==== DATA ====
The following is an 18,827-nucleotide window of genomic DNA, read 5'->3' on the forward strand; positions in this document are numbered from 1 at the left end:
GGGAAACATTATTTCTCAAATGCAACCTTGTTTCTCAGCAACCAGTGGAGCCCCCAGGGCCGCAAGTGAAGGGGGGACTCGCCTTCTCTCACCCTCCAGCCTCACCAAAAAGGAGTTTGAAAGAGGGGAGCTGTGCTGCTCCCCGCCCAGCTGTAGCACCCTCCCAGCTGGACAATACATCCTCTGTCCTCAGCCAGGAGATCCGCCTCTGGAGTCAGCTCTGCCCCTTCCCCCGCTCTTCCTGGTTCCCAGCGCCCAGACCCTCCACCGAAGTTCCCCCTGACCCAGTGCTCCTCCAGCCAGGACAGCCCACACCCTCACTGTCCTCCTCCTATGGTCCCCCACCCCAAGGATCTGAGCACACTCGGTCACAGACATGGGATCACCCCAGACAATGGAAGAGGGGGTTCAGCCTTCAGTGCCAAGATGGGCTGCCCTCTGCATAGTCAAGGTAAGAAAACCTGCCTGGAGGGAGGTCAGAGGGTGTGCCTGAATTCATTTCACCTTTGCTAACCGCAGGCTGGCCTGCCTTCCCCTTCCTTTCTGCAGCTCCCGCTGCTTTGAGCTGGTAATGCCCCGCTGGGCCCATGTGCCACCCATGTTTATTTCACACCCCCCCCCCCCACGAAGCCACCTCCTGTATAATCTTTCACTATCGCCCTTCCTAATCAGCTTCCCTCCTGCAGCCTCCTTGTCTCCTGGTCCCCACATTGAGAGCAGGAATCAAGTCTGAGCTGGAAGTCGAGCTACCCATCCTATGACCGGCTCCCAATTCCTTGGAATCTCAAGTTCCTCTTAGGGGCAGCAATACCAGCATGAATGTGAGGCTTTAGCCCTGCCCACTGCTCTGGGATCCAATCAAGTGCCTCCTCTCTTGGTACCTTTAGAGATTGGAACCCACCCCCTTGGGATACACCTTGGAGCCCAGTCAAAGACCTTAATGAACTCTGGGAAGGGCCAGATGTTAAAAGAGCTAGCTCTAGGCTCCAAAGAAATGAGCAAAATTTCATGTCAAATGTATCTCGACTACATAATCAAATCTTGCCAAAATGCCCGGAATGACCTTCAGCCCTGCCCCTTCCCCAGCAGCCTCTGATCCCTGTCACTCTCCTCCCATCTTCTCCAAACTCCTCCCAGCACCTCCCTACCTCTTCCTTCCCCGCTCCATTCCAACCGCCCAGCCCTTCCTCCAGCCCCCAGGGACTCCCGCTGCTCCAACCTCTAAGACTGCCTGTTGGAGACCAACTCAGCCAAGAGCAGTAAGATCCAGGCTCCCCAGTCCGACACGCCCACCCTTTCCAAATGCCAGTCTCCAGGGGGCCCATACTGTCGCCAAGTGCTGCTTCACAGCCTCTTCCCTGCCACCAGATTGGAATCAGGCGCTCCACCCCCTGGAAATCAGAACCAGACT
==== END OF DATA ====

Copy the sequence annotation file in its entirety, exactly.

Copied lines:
The following is an 18,827-nucleotide window of genomic DNA, read 5'->3' on the forward strand; positions in this document are numbered from 1 at the left end:
GGGAAACATTATTTCTCAAATGCAACCTTGTTTCTCAGCAACCAGTGGAGCCCCCAGGGCCGCAAGTGAAGGGGGGACTCGCCTTCTCTCACCCTCCAGCCTCACCAAAAAGGAGTTTGAAAGAGGGGAGCTGTGCTGCTCCCCGCCCAGCTGTAGCACCCTCCCAGCTGGACAATACATCCTCTGTCCTCAGCCAGGAGATCCGCCTCTGGAGTCAGCTCTGCCCCTTCCCCCGCTCTTCCTGGTTCCCAGCGCCCAGACCCTCCACCGAAGTTCCCCCTGACCCAGTGCTCCTCCAGCCAGGACAGCCCACACCCTCACTGTCCTCCTCCTATGGTCCCCCACCCCAAGGATCTGAGCACACTCGGTCACAGACATGGGATCACCCCAGACAATGGAAGAGGGGGTTCAGCCTTCAGTGCCAAGATGGGCTGCCCTCTGCATAGTCAAGGTAAGAAAACCTGCCTGGAGGGAGGTCAGAGGGTGTGCCTGAATTCATTTCACCTTTGCTAACCGCAGGCTGGCCTGCCTTCCCCTTCCTTTCTGCAGCTCCCGCTGCTTTGAGCTGGTAATGCCCCGCTGGGCCCATGTGCCACCCATGTTTATTTCACACCCCCCCCCCCCACGAAGCCACCTCCTGTATAATCTTTCACTATCGCCCTTCCTAATCAGCTTCCCTCCTGCAGCCTCCTTGTCTCCTGGTCCCCACATTGAGAGCAGGAATCAAGTCTGAGCTGGAAGTCGAGCTACCCATCCTATGACCGGCTCCCAATTCCTTGGAATCTCAAGTTCCTCTTAGGGGCAGCAATACCAGCATGAATGTGAGGCTTTAGCCCTGCCCACTGCTCTGGGATCCAATCAAGTGCCTCCTCTCTTGGTACCTTTAGAGATTGGAACCCACCCCCTTGGGATACACCTTGGAGCCCAGTCAAAGACCTTAATGAACTCTGGGAAGGGCCAGATGTTAAAAGAGCTAGCTCTAGGCTCCAAAGAAATGAGCAAAATTTCATGTCAAATGTATCTCGACTACATAATCAAATCTTGCCAAAATGCCCGGAATGACCTTCAGCCCTGCCCCTTCCCCAGCAGCCTCTGATCCCTGTCACTCTCCTCCCATCTTCTCCAAACTCCTCCCAGCACCTCCCTACCTCTTCCTTCCCCGCTCCATTCCAACCGCCCAGCCCTTCCTCCAGCCCCCAGGGACTCCCGCTGCTCCAACCTCTAAGACTGCCTGTTGGAGACCAACTCAGCCAAGAGCAGTAAGATCCAGGCTCCCCAGTCCGACACGCCCACCCTTTCCAAATGCCAGTCTCCAGGGGGCCCATACTGTCGCCAAGTGCTGCTTCACAGCCTCTTCCCTGCCACCAGATTGGAATCAGGCGCTCCACCCCCTGGAAATCAGAACCAGACT